President Umaru Musa Yar’ Adua of Nigeria this week warned African housing ministers that governments had to move beyond talking to action on the urgent task of delivering housing, utility services and pollution management.
He made the warning in remarks to 26 ministers and senior officials gathered in the Nigerian capital, Abuja, for the Second African Ministerial Conference on Housing and Urban Development (AMCHUD II). The meeting is a new regional forum backed by UN-HABITAT to help governments deliver on Millennium Development Goals aimed at reducing global poverty.
“Two out of every five urban residents in Africa today live in circumstances that are deemed life and health threatening,” he said in a speech delivered on his behalf. “Be it in South Africa, Egypt or here in Nigeria, our people are confronted with the daunting task of securing decent and affordable housing, clean water supplies, efficient waste and pollution management, employment and urban transportation.”
It was therefore time, he said, for governments to move beyond talking to acting on measures, as the situation is getting more difficult each day. If left unaddressed, the present trends would result in the what he described as “the urbanization of poverty.”
“In this regard, political will, decentralization, good governance and the empowerment of national and local authorities, as well as the adoption of inclusive processes of mobilizing resources, the judicious allocation of resources and democratic decision making are all required in successfully addressing the urbanization challenge in Africa,” he said.
The ministers elected Nigerian Minister of State for Environment, Housing and Urban Development, Chief Chuka Odom, as the new Chairperson of AMCHUD, a position which will be jointly held with the Minister of Housing of the Republic of South Africa as the Co-chair. The Secretariat of the organization will remain in South Africa.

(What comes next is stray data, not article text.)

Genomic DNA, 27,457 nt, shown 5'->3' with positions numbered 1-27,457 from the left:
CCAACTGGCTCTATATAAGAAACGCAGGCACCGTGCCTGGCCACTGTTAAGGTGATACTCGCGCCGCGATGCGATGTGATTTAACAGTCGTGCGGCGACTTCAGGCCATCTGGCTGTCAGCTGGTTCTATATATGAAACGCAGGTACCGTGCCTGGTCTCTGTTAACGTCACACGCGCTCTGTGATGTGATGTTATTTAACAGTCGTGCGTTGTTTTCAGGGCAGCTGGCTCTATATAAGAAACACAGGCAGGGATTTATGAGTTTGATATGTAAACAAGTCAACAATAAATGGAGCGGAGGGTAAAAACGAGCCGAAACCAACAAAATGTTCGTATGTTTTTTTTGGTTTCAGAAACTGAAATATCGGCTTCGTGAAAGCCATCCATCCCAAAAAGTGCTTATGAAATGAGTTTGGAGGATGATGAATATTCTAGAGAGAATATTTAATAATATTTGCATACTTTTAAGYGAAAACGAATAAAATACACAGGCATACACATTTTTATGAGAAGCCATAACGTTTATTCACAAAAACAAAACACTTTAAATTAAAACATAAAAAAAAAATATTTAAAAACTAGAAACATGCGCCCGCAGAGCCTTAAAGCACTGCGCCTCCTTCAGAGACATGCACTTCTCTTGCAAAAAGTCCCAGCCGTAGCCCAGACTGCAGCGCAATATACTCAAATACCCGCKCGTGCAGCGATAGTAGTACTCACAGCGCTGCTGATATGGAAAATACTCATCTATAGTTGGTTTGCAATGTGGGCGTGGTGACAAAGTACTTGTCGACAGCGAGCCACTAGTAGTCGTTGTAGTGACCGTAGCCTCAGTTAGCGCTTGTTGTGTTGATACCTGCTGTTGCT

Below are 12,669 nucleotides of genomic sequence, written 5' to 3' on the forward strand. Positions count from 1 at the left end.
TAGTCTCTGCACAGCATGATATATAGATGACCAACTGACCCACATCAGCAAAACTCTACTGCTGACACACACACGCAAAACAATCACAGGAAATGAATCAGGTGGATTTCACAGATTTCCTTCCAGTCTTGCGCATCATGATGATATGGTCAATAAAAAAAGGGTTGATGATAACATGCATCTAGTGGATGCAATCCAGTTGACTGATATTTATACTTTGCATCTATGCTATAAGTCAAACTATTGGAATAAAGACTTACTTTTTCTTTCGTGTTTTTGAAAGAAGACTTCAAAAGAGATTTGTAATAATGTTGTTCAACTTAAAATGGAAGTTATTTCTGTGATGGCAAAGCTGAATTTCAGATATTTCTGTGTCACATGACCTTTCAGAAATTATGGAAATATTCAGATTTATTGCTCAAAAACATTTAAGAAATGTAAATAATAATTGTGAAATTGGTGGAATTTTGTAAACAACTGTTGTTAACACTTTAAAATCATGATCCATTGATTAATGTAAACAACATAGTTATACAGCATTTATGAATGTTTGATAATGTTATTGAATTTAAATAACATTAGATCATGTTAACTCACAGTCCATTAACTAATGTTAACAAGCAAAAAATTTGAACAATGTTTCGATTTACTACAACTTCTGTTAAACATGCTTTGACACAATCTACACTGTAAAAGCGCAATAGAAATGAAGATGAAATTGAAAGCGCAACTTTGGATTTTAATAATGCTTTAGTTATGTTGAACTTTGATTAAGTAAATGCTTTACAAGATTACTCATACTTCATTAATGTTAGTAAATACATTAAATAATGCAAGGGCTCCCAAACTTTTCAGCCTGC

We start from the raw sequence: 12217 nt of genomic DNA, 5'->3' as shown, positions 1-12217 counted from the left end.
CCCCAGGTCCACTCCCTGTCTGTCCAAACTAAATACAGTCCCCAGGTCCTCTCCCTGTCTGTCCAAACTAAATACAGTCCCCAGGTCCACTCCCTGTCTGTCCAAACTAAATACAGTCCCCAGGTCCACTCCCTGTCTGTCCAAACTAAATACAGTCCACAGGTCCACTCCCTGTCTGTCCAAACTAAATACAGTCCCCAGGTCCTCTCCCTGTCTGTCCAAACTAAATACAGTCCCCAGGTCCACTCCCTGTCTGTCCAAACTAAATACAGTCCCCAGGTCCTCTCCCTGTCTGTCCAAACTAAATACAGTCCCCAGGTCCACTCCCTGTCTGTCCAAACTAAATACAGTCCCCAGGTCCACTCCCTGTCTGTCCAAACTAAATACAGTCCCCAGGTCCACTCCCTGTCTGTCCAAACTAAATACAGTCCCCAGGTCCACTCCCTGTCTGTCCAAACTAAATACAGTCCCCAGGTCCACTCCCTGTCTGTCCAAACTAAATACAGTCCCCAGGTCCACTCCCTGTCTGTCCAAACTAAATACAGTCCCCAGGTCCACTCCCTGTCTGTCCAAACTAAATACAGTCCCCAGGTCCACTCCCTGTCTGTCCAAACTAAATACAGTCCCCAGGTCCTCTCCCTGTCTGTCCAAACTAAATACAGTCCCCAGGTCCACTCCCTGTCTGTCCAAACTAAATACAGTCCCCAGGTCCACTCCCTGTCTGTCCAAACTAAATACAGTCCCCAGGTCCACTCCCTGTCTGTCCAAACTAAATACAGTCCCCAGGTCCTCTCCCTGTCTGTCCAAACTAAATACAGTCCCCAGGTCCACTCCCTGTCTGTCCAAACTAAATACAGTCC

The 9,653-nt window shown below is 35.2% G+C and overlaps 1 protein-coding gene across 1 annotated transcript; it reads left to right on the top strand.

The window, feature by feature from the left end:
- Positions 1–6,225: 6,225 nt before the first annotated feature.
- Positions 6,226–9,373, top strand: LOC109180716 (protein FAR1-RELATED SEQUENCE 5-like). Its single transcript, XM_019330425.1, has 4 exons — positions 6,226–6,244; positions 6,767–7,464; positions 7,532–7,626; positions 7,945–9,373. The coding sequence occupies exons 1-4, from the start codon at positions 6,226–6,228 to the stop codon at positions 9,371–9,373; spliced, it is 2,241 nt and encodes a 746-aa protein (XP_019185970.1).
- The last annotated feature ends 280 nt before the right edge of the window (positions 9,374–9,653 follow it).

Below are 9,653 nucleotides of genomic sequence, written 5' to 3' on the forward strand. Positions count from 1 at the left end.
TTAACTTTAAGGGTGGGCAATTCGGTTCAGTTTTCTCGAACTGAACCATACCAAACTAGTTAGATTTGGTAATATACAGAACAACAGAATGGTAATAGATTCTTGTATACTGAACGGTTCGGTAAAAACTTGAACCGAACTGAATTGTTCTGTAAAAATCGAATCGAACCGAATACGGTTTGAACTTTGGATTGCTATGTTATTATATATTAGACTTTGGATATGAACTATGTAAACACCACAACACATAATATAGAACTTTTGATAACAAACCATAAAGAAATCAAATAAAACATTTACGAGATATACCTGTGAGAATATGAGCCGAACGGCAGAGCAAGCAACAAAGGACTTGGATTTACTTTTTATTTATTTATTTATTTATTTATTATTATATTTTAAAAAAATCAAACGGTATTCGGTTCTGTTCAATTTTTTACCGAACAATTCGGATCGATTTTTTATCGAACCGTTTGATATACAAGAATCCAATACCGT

“The crisis in sub-prime mortgage lending in the USA has caught that mighty country by surprise, and has already unleashed a negative contagion throughout a number of developing countries, leaving behind ruined capital markets, destroyed financial stability within households and financial institutions alike, and messed up productive assets,” the Chief said. “Rising prices of food and fuel are increasingly eroding the gains achieved in the last decade, exacerbating the plight of the urban poor, and posing a great challenge for urban management.”
The Abuja summit of Housing Ministers will address the difficulties of overcoming the finance and resource challenges for sustainable housing and urban development.
The UN Millennium Project estimates that upgrading slums and meeting Goal 7, Target 11 of the Millennium Development Goals on improving the lives of 100 million slum dwellers by 2020 while also preventing the formation of new slums will require investing USD 4.2 billion per year or USD 440 per person over the period of 2005 to 2020.
Most of the funding for slum upgrading will come from subsidies, loans, savings and self-help, donor contributions.
UN-HABITAT’s Executive Director, Mrs. Anna Tibaijuka said in a keynote address at the opening session that the world was now passing through a crises of food, energy and housing so serious that there had been riots and protests in developing countries.
She said recent experiences of the United States and Europe should provide useful lessons to African policy makers on the importance of political will as well as on the power of the housing sector and its inter linkages with other critical areas of socio economic development.
She said: “The lesson for Africa is first, to take note of the important role of government in the sector of housing and urban development. In the case of the African region, it is not always guaranteed that these portfolios would get the attention they deserve.
“The second lesson is the need to build institutions, including government supported enterprises, and to build requisite capacities for resource mobilization, including facilitating access to critical resources like land.
“The housing and urban development sectors cannot just be left to the market without supportive institutions, without appropriate regulations and regulators. There is no place where such a laissez faire has policy has worked. And if laissez faire has not worked in the developed nations who pay serious attention to the sector, why should Africa be the exception.”
She also used the occasion of her visit to beef up the agency's bilateral ties with Nigeria.